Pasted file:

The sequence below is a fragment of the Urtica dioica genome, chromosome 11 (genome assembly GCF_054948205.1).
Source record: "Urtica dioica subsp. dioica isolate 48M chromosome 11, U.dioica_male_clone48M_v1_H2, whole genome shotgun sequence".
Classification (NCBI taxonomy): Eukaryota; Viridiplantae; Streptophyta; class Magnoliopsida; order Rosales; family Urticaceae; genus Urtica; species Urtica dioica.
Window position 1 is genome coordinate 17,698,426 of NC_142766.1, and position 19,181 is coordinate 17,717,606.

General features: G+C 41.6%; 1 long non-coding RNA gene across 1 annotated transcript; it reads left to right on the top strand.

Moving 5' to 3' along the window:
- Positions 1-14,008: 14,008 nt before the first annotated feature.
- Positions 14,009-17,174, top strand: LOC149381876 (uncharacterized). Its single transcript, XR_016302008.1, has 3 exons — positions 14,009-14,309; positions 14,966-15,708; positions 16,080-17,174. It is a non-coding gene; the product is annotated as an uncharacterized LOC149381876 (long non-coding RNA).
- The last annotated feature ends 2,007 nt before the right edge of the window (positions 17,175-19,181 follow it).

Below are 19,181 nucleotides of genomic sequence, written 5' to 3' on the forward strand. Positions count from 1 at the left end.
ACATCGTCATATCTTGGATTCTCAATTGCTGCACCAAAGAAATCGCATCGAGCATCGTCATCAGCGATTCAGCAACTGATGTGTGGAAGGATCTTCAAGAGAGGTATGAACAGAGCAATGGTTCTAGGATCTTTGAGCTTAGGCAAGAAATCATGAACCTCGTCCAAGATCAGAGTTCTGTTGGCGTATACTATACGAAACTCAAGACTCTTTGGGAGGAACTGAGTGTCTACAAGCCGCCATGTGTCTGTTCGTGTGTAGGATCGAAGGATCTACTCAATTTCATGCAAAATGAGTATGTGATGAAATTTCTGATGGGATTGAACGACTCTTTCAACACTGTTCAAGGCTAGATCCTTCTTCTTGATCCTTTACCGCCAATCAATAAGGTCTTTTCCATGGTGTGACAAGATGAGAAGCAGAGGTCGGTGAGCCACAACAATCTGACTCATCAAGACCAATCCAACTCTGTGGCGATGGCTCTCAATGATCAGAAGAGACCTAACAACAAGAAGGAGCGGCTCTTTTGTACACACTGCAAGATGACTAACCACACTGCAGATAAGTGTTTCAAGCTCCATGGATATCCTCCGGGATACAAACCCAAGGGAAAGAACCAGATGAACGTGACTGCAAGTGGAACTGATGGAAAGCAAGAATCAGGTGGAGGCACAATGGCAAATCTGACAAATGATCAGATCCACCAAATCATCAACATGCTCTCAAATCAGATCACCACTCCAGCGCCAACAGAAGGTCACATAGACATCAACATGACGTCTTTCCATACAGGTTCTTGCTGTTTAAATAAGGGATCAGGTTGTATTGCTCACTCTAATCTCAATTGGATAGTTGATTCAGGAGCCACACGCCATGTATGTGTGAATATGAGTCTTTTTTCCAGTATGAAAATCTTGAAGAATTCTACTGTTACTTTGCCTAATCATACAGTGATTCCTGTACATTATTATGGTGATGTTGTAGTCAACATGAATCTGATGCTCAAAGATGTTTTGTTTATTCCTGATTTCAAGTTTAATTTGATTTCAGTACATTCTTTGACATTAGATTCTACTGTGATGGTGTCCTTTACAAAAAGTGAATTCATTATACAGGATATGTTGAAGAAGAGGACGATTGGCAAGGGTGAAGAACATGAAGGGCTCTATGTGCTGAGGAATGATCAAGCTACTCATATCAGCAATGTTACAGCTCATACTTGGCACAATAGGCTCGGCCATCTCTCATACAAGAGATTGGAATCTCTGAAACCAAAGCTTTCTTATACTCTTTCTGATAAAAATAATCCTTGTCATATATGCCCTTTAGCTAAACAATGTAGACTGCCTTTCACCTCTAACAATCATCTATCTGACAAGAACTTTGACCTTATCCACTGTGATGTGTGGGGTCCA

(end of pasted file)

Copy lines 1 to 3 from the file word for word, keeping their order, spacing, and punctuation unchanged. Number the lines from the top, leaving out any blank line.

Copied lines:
The sequence below is a fragment of the Urtica dioica genome, chromosome 11 (genome assembly GCF_054948205.1).
Source record: "Urtica dioica subsp. dioica isolate 48M chromosome 11, U.dioica_male_clone48M_v1_H2, whole genome shotgun sequence".
Classification (NCBI taxonomy): Eukaryota; Viridiplantae; Streptophyta; class Magnoliopsida; order Rosales; family Urticaceae; genus Urtica; species Urtica dioica.